Clegg's narrow victory on the 50p tax rate shows how divided the Lib Dems are

Lib Dem delegates voted by a majority of just four (224-220) not to pledge to reintroduce the 50p rate as Clegg and Farron divided.

After his victories on nuclear power, tuition fees and 'Osbornomics', Nick Clegg's winning streak has continued. In line with the leadership's position, Lib Dem delegates have just voted not to reintroduce the 50p tax rate and to maintain the 45p rate, albeit by a margin of just four (224-220).

While party president Tim Farron had called in my interview with him for the party to back the higher rate both to raise additional revenue and to demonstrate that "we are all in it together", Clegg said this morning: "To drive home the message of tax reform I think changing one very specific symbolic tax rate is not really the key part of the matter." The key intervention in the debate came from Vince Cable, who reminded delegates that the party's previous policy was to support a 40p rate alongside a mansion tax and argued that excessively high taxes on income could have negative economic effects.

Had the party voted to back the 50p rate it would have been an unambiguous assertion of its centre-left character, but the result will be seen as an acceptance of the more economically liberal path pursued by Clegg. (Although it is worth remembering that the party previously voted to abandon support for the 50p rate under Ming Campbell's leadership in 2006.) But the narrowness of the victory shows how divided the Lib Dems remain about their ideological direction. While Orange Bookers such as David Laws and Jeremy Browne would probably like to see the top rate reduced to 40p, Farron and the party's left have demonstrated the support that exists for a more social democratic approach.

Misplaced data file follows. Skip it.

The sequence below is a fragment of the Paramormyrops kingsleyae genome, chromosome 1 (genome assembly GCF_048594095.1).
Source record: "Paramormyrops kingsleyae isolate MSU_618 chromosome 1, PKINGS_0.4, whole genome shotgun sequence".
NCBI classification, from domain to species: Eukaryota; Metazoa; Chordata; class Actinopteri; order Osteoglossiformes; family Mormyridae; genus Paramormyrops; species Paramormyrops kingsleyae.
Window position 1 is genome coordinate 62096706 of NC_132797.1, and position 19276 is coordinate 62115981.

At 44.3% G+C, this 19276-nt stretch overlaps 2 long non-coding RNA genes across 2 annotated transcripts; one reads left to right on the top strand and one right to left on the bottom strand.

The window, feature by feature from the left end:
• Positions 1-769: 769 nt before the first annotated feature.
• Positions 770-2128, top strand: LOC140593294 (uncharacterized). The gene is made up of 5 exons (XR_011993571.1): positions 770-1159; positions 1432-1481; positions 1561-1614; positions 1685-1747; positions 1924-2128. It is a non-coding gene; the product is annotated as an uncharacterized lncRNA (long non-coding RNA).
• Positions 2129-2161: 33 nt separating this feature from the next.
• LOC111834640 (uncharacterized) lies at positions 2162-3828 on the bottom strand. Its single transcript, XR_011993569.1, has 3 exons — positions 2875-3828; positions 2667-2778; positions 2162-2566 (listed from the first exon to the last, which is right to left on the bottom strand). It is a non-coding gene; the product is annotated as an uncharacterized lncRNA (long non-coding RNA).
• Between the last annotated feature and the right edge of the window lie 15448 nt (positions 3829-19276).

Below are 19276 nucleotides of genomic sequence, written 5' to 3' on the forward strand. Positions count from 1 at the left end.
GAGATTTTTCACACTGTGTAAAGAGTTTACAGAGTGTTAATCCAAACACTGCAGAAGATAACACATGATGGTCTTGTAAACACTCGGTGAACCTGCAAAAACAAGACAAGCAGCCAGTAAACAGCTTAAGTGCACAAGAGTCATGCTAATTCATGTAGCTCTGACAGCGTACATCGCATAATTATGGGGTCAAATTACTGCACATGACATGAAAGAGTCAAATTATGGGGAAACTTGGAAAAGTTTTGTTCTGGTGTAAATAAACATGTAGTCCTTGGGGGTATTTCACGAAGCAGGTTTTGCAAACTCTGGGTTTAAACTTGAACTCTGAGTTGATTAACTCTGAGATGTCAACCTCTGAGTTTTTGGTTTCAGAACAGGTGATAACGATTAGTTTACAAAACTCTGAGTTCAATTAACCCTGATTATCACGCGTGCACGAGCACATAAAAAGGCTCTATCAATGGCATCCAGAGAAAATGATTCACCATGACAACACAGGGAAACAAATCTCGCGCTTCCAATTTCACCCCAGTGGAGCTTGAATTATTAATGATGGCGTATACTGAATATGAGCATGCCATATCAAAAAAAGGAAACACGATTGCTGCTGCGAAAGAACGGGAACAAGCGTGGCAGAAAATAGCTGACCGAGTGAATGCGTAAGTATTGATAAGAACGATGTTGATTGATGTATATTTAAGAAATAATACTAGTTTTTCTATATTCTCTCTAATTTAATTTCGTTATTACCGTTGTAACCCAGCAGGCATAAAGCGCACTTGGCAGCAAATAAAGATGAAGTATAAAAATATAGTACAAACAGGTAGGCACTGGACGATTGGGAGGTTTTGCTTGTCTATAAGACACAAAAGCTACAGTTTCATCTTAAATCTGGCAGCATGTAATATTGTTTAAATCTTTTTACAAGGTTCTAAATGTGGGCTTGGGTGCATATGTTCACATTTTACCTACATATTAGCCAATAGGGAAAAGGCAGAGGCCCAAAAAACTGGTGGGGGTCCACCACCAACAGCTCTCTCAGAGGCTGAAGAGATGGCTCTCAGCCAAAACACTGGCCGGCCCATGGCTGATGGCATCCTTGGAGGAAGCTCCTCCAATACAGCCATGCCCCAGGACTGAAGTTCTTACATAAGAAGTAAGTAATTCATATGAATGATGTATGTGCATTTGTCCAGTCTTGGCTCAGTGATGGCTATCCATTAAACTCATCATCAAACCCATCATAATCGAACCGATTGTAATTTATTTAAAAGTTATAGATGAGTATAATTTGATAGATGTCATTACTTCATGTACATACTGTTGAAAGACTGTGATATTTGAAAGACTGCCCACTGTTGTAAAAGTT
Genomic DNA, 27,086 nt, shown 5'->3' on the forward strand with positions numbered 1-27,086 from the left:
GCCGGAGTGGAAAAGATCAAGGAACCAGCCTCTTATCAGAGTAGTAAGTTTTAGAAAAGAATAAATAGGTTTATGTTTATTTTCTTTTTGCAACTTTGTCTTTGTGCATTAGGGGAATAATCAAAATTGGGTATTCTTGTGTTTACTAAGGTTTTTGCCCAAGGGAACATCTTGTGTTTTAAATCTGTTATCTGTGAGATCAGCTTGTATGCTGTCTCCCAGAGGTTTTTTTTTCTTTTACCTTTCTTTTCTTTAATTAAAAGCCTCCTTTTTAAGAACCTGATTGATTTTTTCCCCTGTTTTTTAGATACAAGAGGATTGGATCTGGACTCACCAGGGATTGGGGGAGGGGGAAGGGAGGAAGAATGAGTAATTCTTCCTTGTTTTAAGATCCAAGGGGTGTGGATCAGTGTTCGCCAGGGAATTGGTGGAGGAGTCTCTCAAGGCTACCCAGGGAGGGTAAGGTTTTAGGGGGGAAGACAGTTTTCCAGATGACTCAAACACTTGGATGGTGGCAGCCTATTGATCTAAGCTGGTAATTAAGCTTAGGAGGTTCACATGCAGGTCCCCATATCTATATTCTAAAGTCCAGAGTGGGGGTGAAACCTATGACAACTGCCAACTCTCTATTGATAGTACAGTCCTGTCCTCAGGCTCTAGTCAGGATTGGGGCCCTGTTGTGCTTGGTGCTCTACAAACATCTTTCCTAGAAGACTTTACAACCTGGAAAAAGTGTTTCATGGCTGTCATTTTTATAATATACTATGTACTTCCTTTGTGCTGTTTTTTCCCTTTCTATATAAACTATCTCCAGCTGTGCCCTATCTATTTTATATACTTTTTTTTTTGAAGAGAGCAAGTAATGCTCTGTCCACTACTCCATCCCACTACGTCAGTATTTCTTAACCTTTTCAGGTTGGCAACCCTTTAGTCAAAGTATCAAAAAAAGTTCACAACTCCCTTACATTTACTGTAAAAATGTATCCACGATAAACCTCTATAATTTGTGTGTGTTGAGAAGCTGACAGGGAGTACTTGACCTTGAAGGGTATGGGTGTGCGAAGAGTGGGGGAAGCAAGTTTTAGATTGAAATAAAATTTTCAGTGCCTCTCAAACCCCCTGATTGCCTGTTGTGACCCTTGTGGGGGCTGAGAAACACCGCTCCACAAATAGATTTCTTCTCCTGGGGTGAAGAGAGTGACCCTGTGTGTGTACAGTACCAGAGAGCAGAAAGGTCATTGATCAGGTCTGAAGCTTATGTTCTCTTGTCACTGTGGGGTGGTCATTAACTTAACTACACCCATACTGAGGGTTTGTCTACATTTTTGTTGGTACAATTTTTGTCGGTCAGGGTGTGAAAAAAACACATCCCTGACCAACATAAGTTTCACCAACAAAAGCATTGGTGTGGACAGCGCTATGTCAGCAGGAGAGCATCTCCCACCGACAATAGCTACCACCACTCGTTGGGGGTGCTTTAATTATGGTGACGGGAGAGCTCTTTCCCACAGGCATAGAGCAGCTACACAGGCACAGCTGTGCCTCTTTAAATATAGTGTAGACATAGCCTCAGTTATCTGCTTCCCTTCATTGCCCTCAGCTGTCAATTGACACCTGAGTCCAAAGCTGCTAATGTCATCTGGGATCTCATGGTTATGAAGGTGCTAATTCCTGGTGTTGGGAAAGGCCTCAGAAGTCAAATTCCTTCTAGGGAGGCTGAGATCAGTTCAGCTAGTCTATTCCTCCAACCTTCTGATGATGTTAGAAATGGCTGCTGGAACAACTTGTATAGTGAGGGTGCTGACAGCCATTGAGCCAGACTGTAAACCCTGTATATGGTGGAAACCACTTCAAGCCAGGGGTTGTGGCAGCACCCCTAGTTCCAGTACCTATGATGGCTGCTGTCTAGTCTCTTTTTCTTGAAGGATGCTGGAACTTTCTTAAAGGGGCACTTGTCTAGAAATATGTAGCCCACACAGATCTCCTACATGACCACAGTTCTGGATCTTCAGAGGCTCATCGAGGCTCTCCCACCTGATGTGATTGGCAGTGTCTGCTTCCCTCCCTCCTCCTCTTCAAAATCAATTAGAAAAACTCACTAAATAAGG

Should the Lib Dems be presented with a choice of coalition partner after the next election, with both Labour and the Tories winning enough seats to form majority governments with their support, it is these two groups that will be pitted against each other in a battle for the party's soul.

Liberal Democrat president Tim Farron, who called for the party to support the reintroduction of the 50p tax rate. Photograph: Getty Images.

George Eaton is political editor of the New Statesman.

Screengrab from Telegraph video
Show Hide image

The Telegraph’s bizarre list of 100 reasons to be happy about Brexit

“Old-fashioned light bulbs”, “crooked cucumbers”, and “new vocabulary”.

As the economy teeters on the verge of oblivion, and the Prime Minister grapples with steering the UK around a black hole of political turmoil, the Telegraph is making the best of a bad situation.

The paper has posted a video labelled “100 reasons to embrace Brexit”. Obviously the precise number is “zero”, but that didn’t stop it filling the blanks with some rather bizarre reasons, floating before the viewer to an inevitable Jerusalem soundtrack:

Cheap tennis balls

At last. Tennis balls are no longer reserved for the gilded eurocrat elite.

Keep paper licences